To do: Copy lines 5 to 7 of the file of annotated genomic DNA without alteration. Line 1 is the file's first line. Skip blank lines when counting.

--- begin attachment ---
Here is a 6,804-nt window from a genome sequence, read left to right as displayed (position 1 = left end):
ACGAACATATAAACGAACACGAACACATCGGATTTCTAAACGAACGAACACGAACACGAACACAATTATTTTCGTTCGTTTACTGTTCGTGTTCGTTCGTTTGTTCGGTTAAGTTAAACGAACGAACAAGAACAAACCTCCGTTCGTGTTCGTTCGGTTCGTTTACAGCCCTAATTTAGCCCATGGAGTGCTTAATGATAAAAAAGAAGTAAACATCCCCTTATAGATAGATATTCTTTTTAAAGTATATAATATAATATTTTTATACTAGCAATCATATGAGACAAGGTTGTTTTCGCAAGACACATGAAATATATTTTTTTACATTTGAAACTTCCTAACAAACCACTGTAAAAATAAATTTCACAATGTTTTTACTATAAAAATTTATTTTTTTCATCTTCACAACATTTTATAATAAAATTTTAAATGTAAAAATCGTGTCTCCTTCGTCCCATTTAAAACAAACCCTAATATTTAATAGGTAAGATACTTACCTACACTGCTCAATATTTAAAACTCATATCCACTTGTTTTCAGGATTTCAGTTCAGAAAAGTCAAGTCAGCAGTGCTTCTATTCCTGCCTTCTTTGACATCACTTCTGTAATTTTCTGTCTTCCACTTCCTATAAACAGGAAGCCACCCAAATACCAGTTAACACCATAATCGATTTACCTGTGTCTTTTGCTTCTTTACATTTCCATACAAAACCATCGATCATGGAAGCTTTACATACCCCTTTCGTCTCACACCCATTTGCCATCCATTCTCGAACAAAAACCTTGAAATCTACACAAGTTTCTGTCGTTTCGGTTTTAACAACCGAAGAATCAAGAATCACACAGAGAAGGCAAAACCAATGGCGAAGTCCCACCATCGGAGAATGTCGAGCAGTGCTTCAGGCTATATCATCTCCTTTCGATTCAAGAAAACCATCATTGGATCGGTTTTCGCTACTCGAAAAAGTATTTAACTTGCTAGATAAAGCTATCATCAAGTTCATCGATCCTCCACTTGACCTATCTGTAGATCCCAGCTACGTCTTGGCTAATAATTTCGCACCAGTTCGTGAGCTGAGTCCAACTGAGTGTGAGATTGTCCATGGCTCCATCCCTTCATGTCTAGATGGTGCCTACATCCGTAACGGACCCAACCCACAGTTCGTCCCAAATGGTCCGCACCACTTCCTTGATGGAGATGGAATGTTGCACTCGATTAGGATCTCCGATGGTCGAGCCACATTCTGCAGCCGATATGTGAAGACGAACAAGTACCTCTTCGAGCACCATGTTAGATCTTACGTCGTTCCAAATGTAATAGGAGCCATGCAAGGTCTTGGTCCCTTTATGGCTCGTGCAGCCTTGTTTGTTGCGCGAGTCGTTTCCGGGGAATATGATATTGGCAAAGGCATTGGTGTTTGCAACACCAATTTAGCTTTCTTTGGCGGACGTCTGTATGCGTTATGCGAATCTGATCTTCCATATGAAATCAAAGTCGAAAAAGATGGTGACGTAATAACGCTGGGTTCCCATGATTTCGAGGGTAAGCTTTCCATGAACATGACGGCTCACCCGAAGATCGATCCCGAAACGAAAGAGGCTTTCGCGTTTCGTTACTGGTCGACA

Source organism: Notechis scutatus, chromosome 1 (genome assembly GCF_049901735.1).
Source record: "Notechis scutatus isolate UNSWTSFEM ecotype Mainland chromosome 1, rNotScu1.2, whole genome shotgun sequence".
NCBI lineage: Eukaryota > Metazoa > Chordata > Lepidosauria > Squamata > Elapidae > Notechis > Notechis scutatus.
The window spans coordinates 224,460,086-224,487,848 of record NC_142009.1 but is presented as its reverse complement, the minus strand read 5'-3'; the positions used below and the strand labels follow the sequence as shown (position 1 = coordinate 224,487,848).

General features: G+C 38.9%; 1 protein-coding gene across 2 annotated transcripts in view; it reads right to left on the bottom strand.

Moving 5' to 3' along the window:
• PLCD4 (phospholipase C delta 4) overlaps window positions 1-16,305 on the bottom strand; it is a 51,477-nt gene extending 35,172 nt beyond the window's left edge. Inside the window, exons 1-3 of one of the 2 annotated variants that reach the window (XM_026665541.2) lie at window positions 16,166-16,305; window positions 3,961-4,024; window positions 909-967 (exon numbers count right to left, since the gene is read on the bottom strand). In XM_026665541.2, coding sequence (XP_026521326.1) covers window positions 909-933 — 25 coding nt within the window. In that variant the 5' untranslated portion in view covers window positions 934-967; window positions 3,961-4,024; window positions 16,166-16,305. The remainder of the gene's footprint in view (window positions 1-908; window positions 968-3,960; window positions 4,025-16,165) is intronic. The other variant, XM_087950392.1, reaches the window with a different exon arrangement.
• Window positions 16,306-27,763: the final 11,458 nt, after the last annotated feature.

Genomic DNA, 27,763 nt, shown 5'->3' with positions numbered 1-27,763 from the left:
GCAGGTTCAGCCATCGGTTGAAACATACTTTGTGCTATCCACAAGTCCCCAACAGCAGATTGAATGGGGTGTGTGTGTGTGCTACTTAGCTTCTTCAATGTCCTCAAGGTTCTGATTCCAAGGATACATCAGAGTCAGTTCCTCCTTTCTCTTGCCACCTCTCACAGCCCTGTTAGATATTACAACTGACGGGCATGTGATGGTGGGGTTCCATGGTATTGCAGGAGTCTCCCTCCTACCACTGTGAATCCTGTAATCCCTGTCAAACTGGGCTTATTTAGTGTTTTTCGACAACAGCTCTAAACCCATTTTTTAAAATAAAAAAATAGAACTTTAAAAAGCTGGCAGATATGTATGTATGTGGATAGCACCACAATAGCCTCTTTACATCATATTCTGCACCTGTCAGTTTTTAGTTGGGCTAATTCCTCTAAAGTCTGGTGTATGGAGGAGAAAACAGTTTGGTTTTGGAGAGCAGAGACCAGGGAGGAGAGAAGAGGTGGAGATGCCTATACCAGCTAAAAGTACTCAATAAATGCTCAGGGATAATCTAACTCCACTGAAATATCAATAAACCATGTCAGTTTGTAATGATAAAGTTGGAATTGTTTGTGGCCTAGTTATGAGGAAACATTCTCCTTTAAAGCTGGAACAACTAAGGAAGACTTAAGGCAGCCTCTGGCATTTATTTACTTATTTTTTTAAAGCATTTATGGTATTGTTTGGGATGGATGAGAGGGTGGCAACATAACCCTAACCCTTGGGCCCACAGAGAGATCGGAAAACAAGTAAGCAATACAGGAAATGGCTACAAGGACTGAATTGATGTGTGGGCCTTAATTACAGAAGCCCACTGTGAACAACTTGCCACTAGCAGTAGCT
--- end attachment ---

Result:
NCBI lineage: Eukaryota > Metazoa > Chordata > Lepidosauria > Squamata > Elapidae > Notechis > Notechis scutatus.
The window spans coordinates 224,460,086-224,487,848 of record NC_142009.1 but is presented as its reverse complement, the minus strand read 5'-3'; the positions used below and the strand labels follow the sequence as shown (position 1 = coordinate 224,487,848).

General features: G+C 38.9%; 1 protein-coding gene across 2 annotated transcripts in view; it reads right to left on the bottom strand.